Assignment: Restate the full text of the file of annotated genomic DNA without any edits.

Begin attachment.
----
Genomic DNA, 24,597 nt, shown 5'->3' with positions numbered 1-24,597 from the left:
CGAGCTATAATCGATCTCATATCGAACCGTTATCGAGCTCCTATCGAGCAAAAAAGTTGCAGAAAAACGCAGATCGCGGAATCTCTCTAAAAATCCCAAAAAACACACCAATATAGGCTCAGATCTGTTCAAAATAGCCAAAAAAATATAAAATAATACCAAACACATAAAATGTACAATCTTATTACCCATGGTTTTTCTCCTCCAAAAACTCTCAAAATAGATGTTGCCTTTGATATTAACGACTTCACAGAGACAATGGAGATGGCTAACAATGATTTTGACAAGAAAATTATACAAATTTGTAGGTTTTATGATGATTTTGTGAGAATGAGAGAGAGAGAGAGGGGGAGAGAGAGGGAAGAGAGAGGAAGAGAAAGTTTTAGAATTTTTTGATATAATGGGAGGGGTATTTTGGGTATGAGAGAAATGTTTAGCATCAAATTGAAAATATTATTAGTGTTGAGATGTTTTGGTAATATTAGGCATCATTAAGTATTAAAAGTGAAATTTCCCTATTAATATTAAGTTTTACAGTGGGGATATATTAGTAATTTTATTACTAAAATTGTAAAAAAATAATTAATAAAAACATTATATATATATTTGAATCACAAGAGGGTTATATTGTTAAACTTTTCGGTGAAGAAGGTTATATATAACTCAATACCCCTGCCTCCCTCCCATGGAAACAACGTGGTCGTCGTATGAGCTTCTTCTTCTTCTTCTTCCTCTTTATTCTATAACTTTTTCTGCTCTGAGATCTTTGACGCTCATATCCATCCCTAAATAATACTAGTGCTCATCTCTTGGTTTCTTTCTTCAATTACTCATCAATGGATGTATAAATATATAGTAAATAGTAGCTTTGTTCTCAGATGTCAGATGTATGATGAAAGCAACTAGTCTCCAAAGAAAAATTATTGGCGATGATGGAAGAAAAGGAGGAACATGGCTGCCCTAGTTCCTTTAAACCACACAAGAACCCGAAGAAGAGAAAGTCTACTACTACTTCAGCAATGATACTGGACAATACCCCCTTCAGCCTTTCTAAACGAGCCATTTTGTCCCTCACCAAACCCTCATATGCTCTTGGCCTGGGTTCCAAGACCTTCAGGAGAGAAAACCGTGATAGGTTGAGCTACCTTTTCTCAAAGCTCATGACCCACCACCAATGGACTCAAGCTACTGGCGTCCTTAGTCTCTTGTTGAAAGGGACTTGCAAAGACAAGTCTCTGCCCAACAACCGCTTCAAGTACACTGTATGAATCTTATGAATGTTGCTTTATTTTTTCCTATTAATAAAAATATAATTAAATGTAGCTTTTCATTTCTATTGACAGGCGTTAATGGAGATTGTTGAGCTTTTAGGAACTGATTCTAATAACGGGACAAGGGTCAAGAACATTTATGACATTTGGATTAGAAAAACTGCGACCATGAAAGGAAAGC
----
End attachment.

Genomic DNA, 24,597 nt, shown 5'->3' with positions numbered 1-24,597 from the left:
CGAGCTATAATCGATCTCATATCGAACCGTTATCGAGCTCCTATCGAGCAAAAAAGTTGCAGAAAAACGCAGATCGCGGAATCTCTCTAAAAATCCCAAAAAACACACCAATATAGGCTCAGATCTGTTCAAAATAGCCAAAAAAATATAAAATAATACCAAACACATAAAATGTACAATCTTATTACCCATGGTTTTTCTCCTCCAAAAACTCTCAAAATAGATGTTGCCTTTGATATTAACGACTTCACAGAGACAATGGAGATGGCTAACAATGATTTTGACAAGAAAATTATACAAATTTGTAGGTTTTATGATGATTTTGTGAGAATGAGAGAGAGAGAGAGGGGGAGAGAGAGGGAAGAGAGAGGAAGAGAAAGTTTTAGAATTTTTTGATATAATGGGAGGGGTATTTTGGGTATGAGAGAAATGTTTAGCATCAAATTGAAAATATTATTAGTGTTGAGATGTTTTGGTAATATTAGGCATCATTAAGTATTAAAAGTGAAATTTCCCTATTAATATTAAGTTTTACAGTGGGGATATATTAGTAATTTTATTACTAAAATTGTAAAAAAATAATTAATAAAAACATTATATATATATTTGAATCACAAGAGGGTTATATTGTTAAACTTTTCGGTGAAGAAGGTTATATATAACTCAATACCCCTGCCTCCCTCCCATGGAAACAACGTGGTCGTCGTATGAGCTTCTTCTTCTTCTTCTTCCTCTTTATTCTATAACTTTTTCTGCTCTGAGATCTTTGACGCTCATATCCATCCCTAAATAATACTAGTGCTCATCTCTTGGTTTCTTTCTTCAATTACTCATCAATGGATGTATAAATATATAGTAAATAGTAGCTTTGTTCTCAGATGTCAGATGTATGATGAAAGCAACTAGTCTCCAAAGAAAAATTATTGGCGATGATGGAAGAAAAGGAGGAACATGGCTGCCCTAGTTCCTTTAAACCACACAAGAACCCGAAGAAGAGAAAGTCTACTACTACTTCAGCAATGATACTGGACAATACCCCCTTCAGCCTTTCTAAACGAGCCATTTTGTCCCTCACCAAACCCTCATATGCTCTTGGCCTGGGTTCCAAGACCTTCAGGAGAGAAAACCGTGATAGGTTGAGCTACCTTTTCTCAAAGCTCATGACCCACCACCAATGGACTCAAGCTACTGGCGTCCTTAGTCTCTTGTTGAAAGGGACTTGCAAAGACAAGTCTCTGCCCAACAACCGCTTCAAGTACACTGTATGAATCTTATGAATGTTGCTTTATTTTTTCCTATTAATAAAAATATAATTAAATGTAGCTTTTCATTTCTATTGACAGGCGTTAATGGAGATTGTTGAGCTTTTAGGAACTGATTCTAATAACGGGACAAGGGTCAAGAACATTTATGACATTTGGATTAGAAAAACTGCGACCATGAAAGGAAAGC